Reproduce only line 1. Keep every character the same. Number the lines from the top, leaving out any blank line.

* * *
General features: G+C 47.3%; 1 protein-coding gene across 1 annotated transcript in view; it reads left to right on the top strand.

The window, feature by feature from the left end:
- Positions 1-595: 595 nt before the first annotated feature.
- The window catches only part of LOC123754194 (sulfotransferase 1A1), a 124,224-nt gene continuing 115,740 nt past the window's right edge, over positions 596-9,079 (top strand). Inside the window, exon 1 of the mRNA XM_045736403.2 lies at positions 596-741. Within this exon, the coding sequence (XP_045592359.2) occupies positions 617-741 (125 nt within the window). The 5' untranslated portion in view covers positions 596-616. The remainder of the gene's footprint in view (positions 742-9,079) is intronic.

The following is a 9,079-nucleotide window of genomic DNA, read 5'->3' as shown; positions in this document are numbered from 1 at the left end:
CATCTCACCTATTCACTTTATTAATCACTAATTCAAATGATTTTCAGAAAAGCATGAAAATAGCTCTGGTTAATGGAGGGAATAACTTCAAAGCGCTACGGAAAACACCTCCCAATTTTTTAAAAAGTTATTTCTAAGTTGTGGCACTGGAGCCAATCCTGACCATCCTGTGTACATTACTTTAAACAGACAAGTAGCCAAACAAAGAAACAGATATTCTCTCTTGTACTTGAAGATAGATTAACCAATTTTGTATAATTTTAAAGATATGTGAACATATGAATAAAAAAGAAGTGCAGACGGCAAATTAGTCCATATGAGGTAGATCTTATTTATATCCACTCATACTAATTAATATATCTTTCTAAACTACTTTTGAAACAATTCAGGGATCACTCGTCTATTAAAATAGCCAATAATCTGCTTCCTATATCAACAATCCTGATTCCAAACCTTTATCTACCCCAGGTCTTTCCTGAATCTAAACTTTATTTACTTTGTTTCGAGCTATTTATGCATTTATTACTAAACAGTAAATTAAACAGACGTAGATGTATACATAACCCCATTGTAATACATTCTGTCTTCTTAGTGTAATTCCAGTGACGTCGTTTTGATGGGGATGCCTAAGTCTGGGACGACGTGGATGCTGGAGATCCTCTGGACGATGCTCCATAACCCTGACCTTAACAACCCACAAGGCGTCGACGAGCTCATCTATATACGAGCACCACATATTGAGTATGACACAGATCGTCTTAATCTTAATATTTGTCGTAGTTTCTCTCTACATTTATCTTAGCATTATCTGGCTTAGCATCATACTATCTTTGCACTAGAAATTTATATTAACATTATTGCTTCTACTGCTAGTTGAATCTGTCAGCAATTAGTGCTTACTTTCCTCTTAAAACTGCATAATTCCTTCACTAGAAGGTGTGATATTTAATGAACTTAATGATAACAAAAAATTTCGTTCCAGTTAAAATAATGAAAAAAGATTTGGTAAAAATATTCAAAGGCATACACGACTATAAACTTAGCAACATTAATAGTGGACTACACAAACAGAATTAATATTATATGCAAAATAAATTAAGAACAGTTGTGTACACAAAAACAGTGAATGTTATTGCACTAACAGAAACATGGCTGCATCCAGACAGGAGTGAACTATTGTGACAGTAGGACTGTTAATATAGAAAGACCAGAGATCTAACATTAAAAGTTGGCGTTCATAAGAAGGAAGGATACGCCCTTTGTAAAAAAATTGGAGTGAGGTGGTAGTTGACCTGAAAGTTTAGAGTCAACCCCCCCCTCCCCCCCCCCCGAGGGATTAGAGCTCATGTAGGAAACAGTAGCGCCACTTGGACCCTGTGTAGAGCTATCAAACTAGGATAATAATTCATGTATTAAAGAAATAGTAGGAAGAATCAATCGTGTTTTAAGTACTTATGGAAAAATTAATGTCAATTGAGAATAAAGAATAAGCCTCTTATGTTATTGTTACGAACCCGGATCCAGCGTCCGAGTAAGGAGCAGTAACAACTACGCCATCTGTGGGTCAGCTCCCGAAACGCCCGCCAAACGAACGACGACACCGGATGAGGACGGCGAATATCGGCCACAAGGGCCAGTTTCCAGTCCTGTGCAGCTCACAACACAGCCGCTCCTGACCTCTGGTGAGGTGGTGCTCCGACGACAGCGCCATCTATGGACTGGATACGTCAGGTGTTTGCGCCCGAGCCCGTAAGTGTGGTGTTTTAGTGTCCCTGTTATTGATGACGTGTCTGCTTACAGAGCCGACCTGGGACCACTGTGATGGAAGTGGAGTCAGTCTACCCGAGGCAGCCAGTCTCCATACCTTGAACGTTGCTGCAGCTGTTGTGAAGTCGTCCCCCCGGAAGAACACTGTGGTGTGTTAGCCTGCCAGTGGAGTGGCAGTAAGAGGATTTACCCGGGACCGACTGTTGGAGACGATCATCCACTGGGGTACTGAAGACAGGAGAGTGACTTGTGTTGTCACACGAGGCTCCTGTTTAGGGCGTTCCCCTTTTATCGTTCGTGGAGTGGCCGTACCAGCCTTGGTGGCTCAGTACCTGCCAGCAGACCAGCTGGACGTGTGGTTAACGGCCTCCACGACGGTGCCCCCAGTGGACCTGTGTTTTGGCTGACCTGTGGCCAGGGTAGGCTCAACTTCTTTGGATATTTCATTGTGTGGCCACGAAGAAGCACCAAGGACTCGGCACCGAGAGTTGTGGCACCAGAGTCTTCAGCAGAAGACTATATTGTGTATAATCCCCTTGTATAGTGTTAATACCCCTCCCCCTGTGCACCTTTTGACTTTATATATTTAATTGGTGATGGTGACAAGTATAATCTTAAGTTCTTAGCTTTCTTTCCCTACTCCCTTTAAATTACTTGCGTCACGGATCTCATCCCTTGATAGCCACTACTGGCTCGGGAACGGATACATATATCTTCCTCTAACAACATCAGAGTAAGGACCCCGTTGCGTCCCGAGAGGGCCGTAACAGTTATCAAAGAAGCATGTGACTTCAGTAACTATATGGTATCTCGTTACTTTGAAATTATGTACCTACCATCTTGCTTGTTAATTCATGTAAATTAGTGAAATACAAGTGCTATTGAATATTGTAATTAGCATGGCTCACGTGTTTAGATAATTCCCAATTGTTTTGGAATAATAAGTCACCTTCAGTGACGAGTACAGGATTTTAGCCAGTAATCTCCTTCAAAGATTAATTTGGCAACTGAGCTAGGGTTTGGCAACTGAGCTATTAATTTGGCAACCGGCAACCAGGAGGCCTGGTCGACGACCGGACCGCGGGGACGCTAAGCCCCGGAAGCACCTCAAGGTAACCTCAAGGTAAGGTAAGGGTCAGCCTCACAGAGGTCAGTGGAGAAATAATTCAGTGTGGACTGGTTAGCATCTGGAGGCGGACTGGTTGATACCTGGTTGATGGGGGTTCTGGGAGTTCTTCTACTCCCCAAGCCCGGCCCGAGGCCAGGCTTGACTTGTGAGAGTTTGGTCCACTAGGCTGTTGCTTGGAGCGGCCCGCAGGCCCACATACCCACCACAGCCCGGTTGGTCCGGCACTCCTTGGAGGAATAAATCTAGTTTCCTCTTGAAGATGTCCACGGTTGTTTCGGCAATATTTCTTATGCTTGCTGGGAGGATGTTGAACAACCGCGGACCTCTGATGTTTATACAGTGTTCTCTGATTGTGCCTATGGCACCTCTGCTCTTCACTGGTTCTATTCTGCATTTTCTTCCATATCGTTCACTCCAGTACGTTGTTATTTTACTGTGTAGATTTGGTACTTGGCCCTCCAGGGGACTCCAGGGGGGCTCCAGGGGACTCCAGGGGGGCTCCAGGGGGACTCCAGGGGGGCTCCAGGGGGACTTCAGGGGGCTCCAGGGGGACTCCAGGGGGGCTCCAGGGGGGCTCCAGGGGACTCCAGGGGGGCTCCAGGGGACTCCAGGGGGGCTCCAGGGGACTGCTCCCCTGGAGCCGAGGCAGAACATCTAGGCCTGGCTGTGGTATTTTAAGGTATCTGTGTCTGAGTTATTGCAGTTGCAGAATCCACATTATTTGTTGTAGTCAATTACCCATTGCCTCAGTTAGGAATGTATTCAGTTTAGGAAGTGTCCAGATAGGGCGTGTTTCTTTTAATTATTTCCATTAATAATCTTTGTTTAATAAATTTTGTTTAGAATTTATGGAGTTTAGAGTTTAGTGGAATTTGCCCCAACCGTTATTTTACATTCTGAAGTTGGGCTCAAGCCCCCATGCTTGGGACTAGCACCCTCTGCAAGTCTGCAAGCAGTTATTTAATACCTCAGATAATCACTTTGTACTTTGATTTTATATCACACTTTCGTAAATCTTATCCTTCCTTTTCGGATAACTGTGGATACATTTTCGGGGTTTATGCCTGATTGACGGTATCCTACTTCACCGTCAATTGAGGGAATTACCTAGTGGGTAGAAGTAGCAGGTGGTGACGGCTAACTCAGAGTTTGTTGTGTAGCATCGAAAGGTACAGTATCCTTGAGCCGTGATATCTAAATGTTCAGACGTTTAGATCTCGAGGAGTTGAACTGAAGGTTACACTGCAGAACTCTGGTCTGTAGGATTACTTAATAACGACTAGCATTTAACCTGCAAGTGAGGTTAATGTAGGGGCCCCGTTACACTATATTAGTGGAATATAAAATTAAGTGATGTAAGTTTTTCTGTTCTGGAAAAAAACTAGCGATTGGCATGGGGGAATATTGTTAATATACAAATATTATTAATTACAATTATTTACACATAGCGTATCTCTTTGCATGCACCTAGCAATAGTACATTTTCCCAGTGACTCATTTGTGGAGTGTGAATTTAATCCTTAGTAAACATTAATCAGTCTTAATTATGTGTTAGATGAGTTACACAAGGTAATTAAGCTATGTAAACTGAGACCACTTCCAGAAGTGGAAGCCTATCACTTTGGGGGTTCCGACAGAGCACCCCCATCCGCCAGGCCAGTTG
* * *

General features: G+C 47.3%; 1 protein-coding gene across 1 annotated transcript in view; it reads left to right on the top strand.